Now, however, there are specks of blue in between. Iowa, Colorado, New Mexico, Nevada. Obama won in states like Virginia which had not voted for a Democratic candidate in four decades. Other conservative strongholds like Indiana swung to Obama, and North Carolina could still do so, the state hasnít been called yet.
Obama has kept his promise to build new bridges across the country. He has forged a new coalition: from the traditional Democratic base like rich college graduates, liberals on the East and West Coasts, labor union members and Jewish voters. And then there were others who tended to vote for the Democrats but could not always be relied upon: young people, students, African Americans -- this time they turned out to vote in droves. And there were also voters who had turned away from the Democrats, like Hispanic Americans, who had given George W. Bush disproportionate backing in the previous two elections.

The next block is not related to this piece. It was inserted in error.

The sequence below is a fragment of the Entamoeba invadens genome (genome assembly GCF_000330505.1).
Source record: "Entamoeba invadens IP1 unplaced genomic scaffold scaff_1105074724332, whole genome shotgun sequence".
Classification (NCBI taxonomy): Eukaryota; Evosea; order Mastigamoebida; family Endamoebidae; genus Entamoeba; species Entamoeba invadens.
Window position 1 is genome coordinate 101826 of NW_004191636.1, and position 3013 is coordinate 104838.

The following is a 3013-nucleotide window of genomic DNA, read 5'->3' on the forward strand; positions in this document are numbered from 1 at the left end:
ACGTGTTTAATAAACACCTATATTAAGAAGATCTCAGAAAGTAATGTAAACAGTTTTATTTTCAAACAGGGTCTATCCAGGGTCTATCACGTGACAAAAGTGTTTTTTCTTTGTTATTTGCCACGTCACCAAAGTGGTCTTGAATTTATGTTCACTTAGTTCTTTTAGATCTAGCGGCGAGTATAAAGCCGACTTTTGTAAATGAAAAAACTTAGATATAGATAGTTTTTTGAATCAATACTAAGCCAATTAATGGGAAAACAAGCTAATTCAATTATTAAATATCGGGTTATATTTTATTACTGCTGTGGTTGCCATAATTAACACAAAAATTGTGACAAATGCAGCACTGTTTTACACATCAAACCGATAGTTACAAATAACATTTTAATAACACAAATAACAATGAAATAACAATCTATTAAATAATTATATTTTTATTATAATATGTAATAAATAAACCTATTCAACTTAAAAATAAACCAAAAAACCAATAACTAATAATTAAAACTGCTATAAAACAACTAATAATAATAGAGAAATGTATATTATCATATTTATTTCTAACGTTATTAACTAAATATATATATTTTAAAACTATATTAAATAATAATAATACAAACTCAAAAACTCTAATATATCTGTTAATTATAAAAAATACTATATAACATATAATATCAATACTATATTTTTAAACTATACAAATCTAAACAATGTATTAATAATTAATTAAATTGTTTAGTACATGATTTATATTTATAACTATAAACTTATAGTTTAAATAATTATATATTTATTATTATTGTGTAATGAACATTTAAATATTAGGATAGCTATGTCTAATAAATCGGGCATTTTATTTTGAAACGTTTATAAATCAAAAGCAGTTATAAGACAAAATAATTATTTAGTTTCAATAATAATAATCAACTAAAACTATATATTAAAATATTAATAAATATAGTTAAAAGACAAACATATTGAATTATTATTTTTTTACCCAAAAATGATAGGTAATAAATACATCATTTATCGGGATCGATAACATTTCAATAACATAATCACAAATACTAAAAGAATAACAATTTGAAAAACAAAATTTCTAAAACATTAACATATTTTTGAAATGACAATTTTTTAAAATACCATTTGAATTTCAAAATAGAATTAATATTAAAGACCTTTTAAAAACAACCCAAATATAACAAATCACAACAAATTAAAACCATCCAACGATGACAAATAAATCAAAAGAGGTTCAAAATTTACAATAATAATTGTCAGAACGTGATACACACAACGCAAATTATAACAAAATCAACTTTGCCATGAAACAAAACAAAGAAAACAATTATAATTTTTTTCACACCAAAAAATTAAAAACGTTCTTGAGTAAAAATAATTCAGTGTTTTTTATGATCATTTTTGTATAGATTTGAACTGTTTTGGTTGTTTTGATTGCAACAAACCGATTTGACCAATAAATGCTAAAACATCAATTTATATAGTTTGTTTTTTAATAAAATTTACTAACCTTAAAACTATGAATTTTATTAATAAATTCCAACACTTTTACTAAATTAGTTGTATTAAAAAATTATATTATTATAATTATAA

But there were also older white voters, ordinary people. John McCain's strategists believed that if rural America turned out to vote then he could win. They may well have turned out to vote, but they could no longer be relied on to vote for the Republicans.
McCain's defeat was clear early on in the evening. By around 7 p.m. a CNN reporter stood in the middle of a throng of Democrat supporters and had to scream at the top of her lungs to be heard: "The party has already started here." The station switched to the McCain party in a luxury hotel in Arizona, where a youth choir was singing "God Bless America," while hardly anyone in the audience stirred. The CNN reporter described the mood there as "very different."
A short time later, just before 7.30 p.m. New Hampshire was called for Obama -- a tough blow for McCain, who had relaunched his career there with two primary wins and had hoped for another comeback.